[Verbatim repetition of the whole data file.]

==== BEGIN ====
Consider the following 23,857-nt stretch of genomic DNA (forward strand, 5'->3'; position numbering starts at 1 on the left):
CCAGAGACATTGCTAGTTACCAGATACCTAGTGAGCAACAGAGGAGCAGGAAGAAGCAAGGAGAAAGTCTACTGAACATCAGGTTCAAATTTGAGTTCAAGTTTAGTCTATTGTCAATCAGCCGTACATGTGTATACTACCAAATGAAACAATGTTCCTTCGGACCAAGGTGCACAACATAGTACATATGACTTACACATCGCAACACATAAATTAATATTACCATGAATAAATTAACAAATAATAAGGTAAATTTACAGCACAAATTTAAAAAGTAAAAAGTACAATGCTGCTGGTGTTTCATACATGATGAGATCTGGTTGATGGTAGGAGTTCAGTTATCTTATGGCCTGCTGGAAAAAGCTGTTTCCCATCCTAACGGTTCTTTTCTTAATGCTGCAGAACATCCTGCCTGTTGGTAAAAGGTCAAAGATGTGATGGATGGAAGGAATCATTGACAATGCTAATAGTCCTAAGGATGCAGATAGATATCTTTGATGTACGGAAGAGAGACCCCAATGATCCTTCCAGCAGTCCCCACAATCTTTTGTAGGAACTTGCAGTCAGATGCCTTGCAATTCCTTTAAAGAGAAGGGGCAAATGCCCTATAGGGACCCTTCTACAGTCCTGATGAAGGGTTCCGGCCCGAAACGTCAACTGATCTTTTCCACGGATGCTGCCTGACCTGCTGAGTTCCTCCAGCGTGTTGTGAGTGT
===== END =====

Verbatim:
Consider the following 23,857-nt stretch of genomic DNA (forward strand, 5'->3'; position numbering starts at 1 on the left):
CCAGAGACATTGCTAGTTACCAGATACCTAGTGAGCAACAGAGGAGCAGGAAGAAGCAAGGAGAAAGTCTACTGAACATCAGGTTCAAATTTGAGTTCAAGTTTAGTCTATTGTCAATCAGCCGTACATGTGTATACTACCAAATGAAACAATGTTCCTTCGGACCAAGGTGCACAACATAGTACATATGACTTACACATCGCAACACATAAATTAATATTACCATGAATAAATTAACAAATAATAAGGTAAATTTACAGCACAAATTTAAAAAGTAAAAAGTACAATGCTGCTGGTGTTTCATACATGATGAGATCTGGTTGATGGTAGGAGTTCAGTTATCTTATGGCCTGCTGGAAAAAGCTGTTTCCCATCCTAACGGTTCTTTTCTTAATGCTGCAGAACATCCTGCCTGTTGGTAAAAGGTCAAAGATGTGATGGATGGAAGGAATCATTGACAATGCTAATAGTCCTAAGGATGCAGATAGATATCTTTGATGTACGGAAGAGAGACCCCAATGATCCTTCCAGCAGTCCCCACAATCTTTTGTAGGAACTTGCAGTCAGATGCCTTGCAATTCCTTTAAAGAGAAGGGGCAAATGCCCTATAGGGACCCTTCTACAGTCCTGATGAAGGGTTCCGGCCCGAAACGTCAACTGATCTTTTCCACGGATGCTGCCTGACCTGCTGAGTTCCTCCAGCGTGTTGTGAGTGT